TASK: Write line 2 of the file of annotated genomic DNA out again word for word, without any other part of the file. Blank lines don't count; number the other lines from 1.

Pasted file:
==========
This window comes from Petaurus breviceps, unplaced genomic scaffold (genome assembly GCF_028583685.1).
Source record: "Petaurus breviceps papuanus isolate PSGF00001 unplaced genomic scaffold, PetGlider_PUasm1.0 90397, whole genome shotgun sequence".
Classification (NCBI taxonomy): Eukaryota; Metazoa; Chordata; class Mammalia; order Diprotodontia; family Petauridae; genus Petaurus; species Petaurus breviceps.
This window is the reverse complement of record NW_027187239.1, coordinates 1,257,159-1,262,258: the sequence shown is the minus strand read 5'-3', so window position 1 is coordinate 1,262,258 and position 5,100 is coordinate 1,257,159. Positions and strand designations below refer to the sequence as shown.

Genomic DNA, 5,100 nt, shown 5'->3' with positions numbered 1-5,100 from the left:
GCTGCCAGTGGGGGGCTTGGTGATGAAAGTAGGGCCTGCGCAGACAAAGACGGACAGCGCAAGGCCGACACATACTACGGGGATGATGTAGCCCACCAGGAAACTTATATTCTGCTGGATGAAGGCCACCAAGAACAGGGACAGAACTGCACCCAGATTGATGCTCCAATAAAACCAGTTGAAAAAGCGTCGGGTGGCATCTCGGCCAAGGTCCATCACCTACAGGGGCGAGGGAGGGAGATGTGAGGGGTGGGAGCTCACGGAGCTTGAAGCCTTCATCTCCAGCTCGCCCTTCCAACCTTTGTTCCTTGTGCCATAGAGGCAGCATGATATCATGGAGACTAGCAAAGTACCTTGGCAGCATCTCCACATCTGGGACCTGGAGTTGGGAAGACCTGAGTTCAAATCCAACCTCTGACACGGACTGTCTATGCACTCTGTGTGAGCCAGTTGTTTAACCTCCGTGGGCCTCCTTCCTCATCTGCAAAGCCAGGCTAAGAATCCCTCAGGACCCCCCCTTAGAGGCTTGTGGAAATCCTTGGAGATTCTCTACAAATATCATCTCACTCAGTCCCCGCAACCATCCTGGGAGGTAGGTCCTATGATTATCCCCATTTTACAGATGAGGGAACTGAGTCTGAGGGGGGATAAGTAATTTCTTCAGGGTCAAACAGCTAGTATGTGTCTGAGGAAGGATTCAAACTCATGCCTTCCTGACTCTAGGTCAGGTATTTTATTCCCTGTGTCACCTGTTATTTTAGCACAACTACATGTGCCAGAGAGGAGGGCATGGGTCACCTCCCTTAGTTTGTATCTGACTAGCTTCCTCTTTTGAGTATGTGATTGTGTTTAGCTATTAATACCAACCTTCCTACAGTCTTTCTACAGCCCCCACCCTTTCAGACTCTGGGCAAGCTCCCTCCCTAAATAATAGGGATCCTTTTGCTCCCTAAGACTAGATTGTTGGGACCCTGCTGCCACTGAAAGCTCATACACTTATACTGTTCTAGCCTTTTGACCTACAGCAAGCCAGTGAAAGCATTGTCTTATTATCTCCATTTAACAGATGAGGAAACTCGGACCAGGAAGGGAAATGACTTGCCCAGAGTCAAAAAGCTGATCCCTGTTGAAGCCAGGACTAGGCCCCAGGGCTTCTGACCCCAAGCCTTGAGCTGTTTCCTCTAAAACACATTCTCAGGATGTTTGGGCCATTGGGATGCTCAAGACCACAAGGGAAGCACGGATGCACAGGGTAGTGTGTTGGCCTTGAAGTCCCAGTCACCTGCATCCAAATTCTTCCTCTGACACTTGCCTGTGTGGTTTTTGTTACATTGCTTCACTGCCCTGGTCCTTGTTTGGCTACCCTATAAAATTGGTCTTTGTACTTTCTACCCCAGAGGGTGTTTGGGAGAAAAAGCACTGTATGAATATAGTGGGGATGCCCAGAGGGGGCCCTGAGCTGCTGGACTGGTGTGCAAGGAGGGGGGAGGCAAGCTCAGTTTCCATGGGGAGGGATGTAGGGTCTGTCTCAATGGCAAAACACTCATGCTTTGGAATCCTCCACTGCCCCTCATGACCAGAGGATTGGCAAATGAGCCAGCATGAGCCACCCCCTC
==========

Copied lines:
Source record: "Petaurus breviceps papuanus isolate PSGF00001 unplaced genomic scaffold, PetGlider_PUasm1.0 90397, whole genome shotgun sequence".